Are Artificial Sweeteners Bad for You?

artificial sweetenerSugar can pack on the pounds, increase cravings for sweet foods, and cause tooth decay. So what’s a sweet tooth to do when health is at risk? Most people now turn to sugar substitutes. Even though artificial sweeteners are often the topic of debate because extremely high doses of saccharin have been shown to cause bladder cancer in lab rats, there is no scientific proof that they cause cancer in humans. Saccharin, one of the oldest artificial sweeteners, was discovered in 1870 by accident one night when a chemist spilled lab material on himself and noticed a sweet taste coming from his hand while eating dinner later that night.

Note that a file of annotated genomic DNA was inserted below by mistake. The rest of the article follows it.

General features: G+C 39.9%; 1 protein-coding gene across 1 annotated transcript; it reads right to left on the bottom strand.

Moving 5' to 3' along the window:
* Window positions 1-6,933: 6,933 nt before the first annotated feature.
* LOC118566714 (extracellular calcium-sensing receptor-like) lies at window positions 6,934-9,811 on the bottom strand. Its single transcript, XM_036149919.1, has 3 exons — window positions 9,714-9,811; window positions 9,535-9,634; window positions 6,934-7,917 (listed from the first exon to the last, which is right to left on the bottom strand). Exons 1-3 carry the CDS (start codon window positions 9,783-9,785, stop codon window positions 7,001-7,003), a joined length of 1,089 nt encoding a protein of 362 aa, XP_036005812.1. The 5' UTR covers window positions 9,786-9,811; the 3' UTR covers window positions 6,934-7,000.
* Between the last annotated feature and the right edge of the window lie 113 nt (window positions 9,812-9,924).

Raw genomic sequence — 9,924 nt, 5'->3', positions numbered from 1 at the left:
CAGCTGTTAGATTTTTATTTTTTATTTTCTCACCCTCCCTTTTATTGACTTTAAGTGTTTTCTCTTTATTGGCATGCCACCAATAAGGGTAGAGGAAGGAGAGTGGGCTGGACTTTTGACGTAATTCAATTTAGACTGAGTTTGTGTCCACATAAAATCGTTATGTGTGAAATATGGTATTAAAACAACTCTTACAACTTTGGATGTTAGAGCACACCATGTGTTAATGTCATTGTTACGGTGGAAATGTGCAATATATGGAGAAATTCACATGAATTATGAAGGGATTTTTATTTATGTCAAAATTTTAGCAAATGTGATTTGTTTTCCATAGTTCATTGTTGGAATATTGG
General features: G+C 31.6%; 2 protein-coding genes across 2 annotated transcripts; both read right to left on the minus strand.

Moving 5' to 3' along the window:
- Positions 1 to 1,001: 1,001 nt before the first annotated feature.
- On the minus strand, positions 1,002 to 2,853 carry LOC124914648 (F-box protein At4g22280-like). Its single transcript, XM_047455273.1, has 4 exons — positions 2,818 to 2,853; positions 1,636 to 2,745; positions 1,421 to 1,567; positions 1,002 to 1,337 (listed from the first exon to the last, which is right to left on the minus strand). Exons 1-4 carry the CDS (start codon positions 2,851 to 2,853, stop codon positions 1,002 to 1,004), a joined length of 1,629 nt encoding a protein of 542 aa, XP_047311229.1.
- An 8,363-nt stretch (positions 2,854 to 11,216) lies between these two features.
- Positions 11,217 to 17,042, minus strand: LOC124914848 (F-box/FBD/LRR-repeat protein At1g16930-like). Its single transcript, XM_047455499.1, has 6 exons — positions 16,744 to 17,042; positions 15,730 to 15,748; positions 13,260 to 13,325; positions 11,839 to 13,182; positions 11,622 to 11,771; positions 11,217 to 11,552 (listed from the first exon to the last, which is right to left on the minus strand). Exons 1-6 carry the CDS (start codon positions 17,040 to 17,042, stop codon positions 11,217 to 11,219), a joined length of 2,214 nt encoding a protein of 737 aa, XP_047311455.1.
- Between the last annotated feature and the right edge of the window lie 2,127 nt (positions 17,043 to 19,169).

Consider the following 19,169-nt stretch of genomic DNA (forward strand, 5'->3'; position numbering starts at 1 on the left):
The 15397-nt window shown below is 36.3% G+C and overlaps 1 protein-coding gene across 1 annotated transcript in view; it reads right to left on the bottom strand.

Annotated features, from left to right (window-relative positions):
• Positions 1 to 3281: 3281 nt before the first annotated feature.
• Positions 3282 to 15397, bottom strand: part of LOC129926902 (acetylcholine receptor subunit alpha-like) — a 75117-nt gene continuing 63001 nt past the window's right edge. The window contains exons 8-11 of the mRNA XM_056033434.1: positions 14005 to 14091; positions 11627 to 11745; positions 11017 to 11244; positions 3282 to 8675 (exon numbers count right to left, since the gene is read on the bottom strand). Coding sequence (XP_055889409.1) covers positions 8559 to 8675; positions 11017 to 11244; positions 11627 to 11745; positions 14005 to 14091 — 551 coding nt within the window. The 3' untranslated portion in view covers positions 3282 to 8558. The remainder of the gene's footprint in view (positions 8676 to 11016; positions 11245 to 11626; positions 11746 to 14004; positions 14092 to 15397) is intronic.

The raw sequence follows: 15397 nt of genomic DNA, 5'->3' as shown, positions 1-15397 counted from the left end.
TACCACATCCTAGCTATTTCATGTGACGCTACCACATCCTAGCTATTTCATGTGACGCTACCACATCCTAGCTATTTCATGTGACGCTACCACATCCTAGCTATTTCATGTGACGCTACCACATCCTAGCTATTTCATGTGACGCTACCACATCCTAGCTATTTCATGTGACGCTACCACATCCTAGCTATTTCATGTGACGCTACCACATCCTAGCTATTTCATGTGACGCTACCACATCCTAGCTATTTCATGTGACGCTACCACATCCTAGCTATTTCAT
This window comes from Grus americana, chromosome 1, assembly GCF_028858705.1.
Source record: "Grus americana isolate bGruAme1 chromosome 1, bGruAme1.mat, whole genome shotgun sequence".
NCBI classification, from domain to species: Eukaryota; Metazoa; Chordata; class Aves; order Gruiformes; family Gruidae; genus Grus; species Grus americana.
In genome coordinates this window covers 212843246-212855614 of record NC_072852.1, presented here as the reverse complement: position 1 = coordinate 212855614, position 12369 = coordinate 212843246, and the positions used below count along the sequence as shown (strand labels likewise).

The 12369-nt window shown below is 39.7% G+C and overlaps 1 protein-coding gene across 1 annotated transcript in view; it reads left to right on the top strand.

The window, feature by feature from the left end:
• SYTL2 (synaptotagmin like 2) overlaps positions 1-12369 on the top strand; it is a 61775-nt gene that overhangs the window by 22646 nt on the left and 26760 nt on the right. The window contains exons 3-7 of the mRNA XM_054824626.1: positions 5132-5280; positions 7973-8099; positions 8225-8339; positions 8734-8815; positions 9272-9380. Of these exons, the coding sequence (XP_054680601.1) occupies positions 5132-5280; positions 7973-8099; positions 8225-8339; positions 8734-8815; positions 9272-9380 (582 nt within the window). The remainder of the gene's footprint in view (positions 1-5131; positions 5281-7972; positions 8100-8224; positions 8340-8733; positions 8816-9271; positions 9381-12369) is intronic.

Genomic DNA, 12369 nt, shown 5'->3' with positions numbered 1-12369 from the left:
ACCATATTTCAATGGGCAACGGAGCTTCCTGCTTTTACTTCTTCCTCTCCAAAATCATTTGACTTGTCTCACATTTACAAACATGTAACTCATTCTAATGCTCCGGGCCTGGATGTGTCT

So how do you know if you should be using sweeteners or not? Let’s take a look at how they work when ingested. Artificial sweeteners are typically way sweeter than normal sugar, so tiny amounts can give you the same sweetening power but without the calories. They have been approved by the FDA as safe to consume, but we still need to keep in mind that by adding artificial sweeteners to our food and drink, we are still eating something that has no nutritional value and does not function like food in our systems.

While people suffering from diabetes may use it as a last resort, if you can avoid using artificial sweeteners, you should. Here’s why: Some studies have shown that people who consume large quantities of artificial sweeteners while dieting, end up eating more. While they load up on diet sodas and “sugar-free” frozen treats, they might be saving on part of their calorie intake only to trigger a stronger need in the body for the real thing. Many will end up making up the calories with other items like salty snacks or even high fat treats that they wouldn’t normally eat.